California’s tomato industry, which supplies 95 percent of the nation’s processed tomatoes and a significant portion of the world’s crop, faces a formidable threat in Orobanche ramosa, a parasitic weed. This invasive plant has re-emerged in tomato fields across several Central Valley counties, sparking concerns that it could decimate a significant portion of this vital crop.
Think of all the tomato products used that could be affected by tomato shortages. Popular food dishes like pizza, pasta, ketchup, and many other sauces would be impacted, creating a potential economic impact on our farming industry, groceries, and restaurant sectors. Grocers and restaurants would need to raise prices to accommodate, directly impacting consumers with another price increase. As small as the Orobanche Ramona plant is, the impact on tomato crops would be devastating.
In 2018, California contributed to over 90 percent of the 12 million tons of tomatoes grown in the United States, highlighting this industry’s crucial role in our state’s agricultural economy. Unfortunately, Orobanche ramosa, commonly known as branched broomrape, is listed as an “A” noxious weed by the California Department of Food and Agriculture (CDFA). The discovery of this weed in California tomato fields triggered quarantine measures and crop destruction without harvesting, resulting in substantial economic losses for farmers.
The impact of Orobanche ramosa on tomato yields can be devastating. In regions where this parasitic weed is prevalent, yield reductions range from moderate to a staggering 80%, depending on factors such as infestation levels, host plant types, and environmental conditions. Controlling Orobanche ramosa presents significant challenges due to its unique biology and complex life cycle. “Much of its life cycle occurs beneath the soil surface, making it difficult to detect and control before causing harm to host plants. Most of the damage occurs before you can see it,” said Brad Hanson, a professor of Cooperative Extension in plant sciences, who is extensively involved in the Orobanche research at UC Davis.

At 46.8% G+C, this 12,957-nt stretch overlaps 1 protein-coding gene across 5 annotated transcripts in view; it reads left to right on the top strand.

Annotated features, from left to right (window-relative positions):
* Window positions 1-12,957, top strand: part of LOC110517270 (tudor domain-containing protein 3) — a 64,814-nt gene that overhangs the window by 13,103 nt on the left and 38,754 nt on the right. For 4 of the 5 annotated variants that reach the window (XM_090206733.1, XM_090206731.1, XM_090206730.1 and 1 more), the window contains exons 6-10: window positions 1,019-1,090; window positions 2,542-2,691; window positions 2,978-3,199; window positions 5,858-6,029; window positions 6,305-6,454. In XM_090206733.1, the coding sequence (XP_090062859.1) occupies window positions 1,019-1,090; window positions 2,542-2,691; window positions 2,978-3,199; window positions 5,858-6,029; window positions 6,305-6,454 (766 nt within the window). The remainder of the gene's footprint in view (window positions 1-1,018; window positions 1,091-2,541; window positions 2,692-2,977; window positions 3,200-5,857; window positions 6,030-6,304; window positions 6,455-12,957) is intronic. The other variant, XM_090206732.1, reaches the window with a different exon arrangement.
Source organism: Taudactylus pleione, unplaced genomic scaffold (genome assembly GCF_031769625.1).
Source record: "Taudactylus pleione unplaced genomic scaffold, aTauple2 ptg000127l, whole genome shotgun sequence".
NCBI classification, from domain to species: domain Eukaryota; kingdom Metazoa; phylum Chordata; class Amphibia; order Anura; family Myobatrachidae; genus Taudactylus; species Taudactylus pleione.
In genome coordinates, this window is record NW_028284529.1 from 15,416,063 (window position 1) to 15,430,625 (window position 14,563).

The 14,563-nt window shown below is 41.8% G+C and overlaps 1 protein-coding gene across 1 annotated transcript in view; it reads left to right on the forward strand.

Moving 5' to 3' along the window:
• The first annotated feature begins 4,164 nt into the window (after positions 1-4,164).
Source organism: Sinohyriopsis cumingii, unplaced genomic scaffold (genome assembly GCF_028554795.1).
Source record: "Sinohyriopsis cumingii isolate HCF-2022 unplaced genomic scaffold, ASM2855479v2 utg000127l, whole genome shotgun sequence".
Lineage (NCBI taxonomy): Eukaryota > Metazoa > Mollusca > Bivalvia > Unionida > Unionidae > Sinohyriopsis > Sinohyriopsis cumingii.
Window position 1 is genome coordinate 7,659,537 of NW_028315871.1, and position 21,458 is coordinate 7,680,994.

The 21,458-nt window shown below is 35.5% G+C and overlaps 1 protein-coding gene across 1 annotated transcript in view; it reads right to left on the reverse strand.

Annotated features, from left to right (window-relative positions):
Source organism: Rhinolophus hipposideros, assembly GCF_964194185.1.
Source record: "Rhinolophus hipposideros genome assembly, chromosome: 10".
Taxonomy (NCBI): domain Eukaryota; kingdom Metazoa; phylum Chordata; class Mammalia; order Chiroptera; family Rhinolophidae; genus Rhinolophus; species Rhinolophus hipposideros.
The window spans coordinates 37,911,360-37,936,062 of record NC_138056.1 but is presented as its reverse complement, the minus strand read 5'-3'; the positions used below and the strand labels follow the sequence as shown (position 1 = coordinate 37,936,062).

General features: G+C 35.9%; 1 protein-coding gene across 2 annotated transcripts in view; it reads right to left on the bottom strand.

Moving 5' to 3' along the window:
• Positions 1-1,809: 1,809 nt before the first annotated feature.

In a UC Davis report, “Parasitic Weeds Threaten Tomato Plants on California Farms,” researcher Emily Dooley stated, ”There’s a lot of ripples to the problem. We could see it spread to other crops and other regions in the state if it’s not managed.”
Additionally, the short period between emergence and seed dispersal complicates detection and control efforts. The weed’s tiny seeds — smaller than finely ground pepper — can survive in the soil for many decades and be carried by wind, water, soil transfers, and even footwear. Because the weed is considered a quarantine pest in California, crops must be destroyed once a case is reported, and no susceptible crops can be planted for the next two years.
Efficiently managing Orobanche ramosa necessitates a long-term, integrated approach that involves a deep understanding of the weed’s biology and disseminating effective management practices to all stakeholders, in which Western Plant Health members are directly involved.
WPH member companies highlight the dangers of failing to control this parasitic weed. “If left unchecked, this weed will extend beyond tomato fields. It could spread to other crops and regions within the state, impacting farmers and their workers and communities reliant on agriculture and the broader food industry.”
UC Davis researchers are conducting experiments on controlled crop areas to find an effective and long-lasting solution to eradicating the weed. Last year, CTRI (California Tomato Research Institute) and UC Davis Plant Science Researchers got state permission for a herbicide treatment that, in trials, has reduced Orobanche emergence fourfold. “That management treatment has been used extensively by growers this year,” said Zach Bagley, managing director for the CTRI.
California’s tomato future lies with researchers at UC Davis and WPH members who support the farming community and tomato industry. Their work is critical in developing strategies to eliminate Orobanche ramosa and safeguard California’s vital tomato industry. The outcome of this research effort will have far-reaching implications, affecting not only the availability of tomatoes but also the prices of the countless products that rely on this essential ingredient.